The electoral regulations of the movement allow each Hamas prisoner to participate in the elections. The head of the Hamas leadership in Israeli prisons is the actual leader of the movement inside prison. The election results are part of the Hamas leadership hierarchy. The head of the prison committee and his deputy are both considered members of the General Shura Committee, and the head of the committee is also a member of the Hamas political bureau, the movement’s highest authority.
The Hamas elections in Israeli prisons begin with the formation of central committees for each prison, with sub-committees in each section therein which supervise the elections in each one. These sub-committees are made up of three prisoners and each sub-committee submits its report to the central committee.
On polling day, the prisoners gather in the prison yard. The committee members sit at a table and have an empty ballot box before them, in which the prisoners put their voting slips. The box is then closed in front of them. In the central prisons, ballots are distributed to the prisoners through food and cleaning committees.
The Israeli Prison Service does not facilitate the electoral process. Instead, it sometimes targets those being elected by isolating them in some sections because, at the end of the day, they are forced to deal with them, as they represent the prisoners and the demands. If they do not deal with them, then the prison will face anarchy, which will only cause trouble for the authorities.
In some cases, the prison authorities regard the elections to be a Hamas internal affair, but if they feel that a “dangerous” candidate is likely to win, they try to hinder the process by transferring prisoners to other prisons until the elections are over.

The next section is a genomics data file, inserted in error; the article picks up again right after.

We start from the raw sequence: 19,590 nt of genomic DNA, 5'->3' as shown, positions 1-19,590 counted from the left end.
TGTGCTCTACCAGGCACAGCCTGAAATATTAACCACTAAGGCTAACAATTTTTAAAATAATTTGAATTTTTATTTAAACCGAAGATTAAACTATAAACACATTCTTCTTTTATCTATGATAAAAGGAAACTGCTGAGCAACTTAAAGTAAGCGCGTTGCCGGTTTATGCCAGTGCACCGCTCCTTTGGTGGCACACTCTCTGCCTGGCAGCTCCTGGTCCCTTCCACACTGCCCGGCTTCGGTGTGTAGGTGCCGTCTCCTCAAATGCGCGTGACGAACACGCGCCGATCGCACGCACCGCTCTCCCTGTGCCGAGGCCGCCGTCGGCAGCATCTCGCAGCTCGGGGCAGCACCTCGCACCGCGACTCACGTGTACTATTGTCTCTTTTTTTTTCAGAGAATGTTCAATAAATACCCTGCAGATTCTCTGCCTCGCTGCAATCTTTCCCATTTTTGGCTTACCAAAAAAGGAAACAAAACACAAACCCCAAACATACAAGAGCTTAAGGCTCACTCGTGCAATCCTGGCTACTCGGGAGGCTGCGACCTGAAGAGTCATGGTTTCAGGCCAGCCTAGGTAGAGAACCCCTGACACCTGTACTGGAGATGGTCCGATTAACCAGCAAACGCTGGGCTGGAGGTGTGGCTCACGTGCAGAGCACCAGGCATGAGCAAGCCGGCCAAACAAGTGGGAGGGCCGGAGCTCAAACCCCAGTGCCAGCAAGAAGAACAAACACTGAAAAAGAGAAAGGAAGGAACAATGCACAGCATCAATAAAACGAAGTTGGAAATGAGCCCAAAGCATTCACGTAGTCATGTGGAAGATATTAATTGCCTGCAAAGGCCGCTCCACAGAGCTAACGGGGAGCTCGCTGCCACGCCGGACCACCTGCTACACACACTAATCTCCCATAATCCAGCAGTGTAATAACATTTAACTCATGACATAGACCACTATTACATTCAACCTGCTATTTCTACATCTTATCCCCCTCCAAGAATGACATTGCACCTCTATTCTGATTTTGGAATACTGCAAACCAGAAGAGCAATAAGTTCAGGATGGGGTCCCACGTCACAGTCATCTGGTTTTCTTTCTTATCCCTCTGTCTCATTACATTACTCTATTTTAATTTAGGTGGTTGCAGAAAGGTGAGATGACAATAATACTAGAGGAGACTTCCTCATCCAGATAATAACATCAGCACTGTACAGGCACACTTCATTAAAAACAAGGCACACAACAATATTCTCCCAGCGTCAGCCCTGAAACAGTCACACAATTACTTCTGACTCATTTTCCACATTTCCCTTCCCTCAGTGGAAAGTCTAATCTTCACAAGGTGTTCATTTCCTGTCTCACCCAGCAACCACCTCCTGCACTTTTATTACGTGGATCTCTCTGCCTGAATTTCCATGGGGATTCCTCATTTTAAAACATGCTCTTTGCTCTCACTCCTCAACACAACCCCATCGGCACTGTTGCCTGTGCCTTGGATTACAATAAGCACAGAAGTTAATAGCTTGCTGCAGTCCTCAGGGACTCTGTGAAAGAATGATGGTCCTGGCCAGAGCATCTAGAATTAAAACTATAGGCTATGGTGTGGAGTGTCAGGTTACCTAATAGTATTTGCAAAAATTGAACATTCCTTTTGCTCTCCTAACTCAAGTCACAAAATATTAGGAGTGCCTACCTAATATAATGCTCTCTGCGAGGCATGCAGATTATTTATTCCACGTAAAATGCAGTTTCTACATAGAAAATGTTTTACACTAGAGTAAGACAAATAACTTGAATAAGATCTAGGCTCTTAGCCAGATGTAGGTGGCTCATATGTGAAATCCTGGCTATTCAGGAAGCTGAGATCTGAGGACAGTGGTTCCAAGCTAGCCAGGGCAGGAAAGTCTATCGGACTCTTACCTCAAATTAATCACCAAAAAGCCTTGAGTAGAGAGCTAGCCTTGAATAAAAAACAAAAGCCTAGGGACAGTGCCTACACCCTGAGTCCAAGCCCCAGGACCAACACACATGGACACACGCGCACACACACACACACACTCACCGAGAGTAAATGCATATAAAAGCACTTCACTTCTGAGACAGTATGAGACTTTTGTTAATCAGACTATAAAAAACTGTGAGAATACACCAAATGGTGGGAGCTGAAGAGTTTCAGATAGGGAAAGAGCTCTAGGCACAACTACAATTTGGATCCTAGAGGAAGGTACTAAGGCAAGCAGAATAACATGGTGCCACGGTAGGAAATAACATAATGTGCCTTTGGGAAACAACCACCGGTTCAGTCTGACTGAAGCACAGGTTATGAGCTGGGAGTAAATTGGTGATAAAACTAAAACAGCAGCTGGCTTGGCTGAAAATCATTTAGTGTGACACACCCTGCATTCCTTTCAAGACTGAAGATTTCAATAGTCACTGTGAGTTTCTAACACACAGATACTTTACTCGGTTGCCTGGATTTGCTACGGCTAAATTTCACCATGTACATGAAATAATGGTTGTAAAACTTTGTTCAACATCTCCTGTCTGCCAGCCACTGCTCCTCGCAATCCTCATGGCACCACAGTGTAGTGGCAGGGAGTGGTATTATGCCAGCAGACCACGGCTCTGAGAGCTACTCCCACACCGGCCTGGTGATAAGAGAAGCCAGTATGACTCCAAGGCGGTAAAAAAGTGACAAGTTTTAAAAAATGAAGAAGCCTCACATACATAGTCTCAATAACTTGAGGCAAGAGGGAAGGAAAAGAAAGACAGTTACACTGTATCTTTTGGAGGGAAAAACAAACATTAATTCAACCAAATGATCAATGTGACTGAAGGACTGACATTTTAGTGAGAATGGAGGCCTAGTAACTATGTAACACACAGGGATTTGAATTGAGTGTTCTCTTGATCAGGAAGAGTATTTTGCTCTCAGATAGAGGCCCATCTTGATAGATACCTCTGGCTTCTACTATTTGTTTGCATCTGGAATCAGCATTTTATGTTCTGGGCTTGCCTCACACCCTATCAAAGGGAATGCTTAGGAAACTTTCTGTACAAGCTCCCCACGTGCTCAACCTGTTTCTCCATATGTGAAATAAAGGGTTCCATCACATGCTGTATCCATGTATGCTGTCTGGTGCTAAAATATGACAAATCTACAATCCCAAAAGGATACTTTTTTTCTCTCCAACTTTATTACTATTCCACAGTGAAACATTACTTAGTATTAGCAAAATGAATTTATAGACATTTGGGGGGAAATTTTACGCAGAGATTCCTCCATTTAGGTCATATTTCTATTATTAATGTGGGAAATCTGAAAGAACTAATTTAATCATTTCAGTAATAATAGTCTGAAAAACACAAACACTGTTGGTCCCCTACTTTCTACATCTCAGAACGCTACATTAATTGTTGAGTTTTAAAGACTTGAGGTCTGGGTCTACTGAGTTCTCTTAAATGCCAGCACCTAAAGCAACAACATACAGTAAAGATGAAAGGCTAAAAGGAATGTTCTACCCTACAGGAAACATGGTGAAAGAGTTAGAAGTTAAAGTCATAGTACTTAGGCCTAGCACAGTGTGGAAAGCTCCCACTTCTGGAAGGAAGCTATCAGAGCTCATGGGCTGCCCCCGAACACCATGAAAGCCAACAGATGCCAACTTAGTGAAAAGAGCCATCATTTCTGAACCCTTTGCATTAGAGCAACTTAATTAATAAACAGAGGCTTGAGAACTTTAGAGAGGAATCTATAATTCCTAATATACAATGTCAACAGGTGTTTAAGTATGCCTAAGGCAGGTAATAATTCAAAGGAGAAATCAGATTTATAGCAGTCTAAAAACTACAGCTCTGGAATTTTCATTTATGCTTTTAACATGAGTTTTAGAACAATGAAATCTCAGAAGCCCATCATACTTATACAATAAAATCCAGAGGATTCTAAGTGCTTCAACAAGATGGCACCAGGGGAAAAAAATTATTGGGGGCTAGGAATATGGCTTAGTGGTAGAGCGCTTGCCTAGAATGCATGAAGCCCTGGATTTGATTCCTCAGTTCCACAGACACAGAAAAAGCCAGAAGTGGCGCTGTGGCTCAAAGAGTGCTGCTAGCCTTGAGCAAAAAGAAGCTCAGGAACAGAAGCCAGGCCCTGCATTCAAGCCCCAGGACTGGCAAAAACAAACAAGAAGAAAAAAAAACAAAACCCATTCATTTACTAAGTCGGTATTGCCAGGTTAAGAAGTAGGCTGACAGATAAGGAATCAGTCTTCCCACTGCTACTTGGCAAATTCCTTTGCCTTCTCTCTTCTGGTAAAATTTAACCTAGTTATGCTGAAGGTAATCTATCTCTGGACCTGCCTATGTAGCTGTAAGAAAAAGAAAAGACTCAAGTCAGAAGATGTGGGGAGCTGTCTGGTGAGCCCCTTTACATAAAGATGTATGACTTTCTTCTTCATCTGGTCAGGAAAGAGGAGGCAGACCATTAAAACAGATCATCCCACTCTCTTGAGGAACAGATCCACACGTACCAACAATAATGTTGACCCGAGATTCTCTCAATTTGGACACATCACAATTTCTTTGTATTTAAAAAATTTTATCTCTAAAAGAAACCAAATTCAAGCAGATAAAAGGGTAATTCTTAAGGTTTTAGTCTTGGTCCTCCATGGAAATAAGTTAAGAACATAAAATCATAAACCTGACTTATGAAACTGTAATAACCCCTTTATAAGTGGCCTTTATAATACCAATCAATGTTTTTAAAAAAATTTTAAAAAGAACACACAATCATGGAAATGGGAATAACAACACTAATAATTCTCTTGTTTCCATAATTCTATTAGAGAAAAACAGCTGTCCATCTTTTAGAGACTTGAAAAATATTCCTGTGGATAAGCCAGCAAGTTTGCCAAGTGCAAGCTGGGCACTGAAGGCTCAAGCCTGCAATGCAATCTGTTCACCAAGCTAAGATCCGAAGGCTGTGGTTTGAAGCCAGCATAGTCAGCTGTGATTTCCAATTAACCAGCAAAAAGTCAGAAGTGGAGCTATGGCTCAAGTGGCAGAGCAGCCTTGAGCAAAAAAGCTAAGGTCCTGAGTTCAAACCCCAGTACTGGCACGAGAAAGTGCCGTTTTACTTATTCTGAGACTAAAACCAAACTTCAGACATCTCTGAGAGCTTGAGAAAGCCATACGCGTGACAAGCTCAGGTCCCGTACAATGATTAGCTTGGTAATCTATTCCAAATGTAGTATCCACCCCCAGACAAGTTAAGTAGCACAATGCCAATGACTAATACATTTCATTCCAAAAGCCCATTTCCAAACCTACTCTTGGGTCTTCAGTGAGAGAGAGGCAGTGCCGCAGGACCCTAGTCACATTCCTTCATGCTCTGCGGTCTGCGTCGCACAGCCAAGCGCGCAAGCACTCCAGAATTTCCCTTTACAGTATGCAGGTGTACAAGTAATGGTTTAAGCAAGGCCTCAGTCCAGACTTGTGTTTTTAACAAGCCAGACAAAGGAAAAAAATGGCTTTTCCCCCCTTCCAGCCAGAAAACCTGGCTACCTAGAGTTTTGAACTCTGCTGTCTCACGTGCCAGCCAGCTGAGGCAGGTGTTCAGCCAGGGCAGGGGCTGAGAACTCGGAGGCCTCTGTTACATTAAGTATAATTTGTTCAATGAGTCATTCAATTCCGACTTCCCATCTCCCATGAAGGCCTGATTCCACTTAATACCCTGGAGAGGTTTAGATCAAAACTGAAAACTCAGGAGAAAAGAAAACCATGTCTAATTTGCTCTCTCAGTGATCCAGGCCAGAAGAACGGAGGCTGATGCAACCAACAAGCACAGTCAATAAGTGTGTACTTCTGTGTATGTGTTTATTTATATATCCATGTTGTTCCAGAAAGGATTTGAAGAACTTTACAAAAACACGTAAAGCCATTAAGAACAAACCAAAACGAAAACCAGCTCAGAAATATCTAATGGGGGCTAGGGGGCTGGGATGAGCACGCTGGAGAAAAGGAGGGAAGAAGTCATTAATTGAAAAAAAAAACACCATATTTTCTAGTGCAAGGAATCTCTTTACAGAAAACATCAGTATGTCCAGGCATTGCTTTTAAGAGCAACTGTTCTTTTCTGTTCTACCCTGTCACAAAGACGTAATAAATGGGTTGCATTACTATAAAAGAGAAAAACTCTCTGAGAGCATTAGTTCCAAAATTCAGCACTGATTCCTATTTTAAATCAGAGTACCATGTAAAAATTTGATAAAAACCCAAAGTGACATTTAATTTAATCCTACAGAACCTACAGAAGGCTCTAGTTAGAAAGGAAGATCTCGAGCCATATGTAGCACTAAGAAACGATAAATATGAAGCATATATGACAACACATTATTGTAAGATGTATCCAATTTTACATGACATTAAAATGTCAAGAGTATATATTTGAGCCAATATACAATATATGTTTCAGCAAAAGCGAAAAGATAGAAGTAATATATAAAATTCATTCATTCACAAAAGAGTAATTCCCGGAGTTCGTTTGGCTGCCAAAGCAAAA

The Hamas leadership is concerned with the participation of all its members in the elections without exception. Those with an imminent release date can take part, but not stand for office. This is the case for over 1,800 out of the 7,000 prisoners held by Israel from all Palestinian organisations.
Leaders are also elected by Hamas prisoners for each prison. The head and deputy head are chosen along with the heads of the security, financial, cultural and social committees. Their term lasts 6 months.
The senior leadership committee for Hamas prisoners is responsible for managing their affairs inside Israeli prisons. They represent prisoners from the West Bank, Palestinians from the areas occupied in 1948 and those from the Gaza Strip. Most of the Gaza prisoners were released by Israel, so the majority of the committee members tend to be young men with long sentences who the authorities refused to release in the last prisoner exchange deal in 2011, because they are “too dangerous”.
Although the members elected to Hamas’ senior leadership are still behind bars, they have considerable influence in the Hamas leadership outside and carry a lot of weight in the movement’s decision-making process. This is evidenced by looking at the general Hamas leadership since 2017. It is full of released prisoners, most notably Saleh Al-Arouri as deputy head of the Hamas political bureau and Yahya Sinwar, head of the movement in Gaza. The released prisoners elected onto the political bureau included Rawhi Mushtaha, Musa Dudeen, Hussam Badran and Zaher Jabarin.
Despite the achievements made by the Hamas prisoner leadership, it has not been able to reconcile with prisoners from other movements, replicating the national split. The committee has apparently made efforts to do so on many occasions, although there are some critics who say that it did not do everything it is required to.
There are also those who believe that the leadership’s openness to the other Palestinian factions in prison is limited and less than expected. This decline is judged in the context of the committee’s high degree of openness in its early days. However, the committee believes that this criticism is exaggerated, as it is keen on building partnerships and having continuous national dialogue with all factions.
The results of the Hamas leadership elections in Israel’s prisons show that the prisoners have been able to preserve their organisational weight so that they emerge as leaders outside too. This is of great significance for the composition of the Hamas leadership in the wider movement.
The views expressed in this article belong to the author and do not necessarily reflect the editorial policy of Middle East Monitor.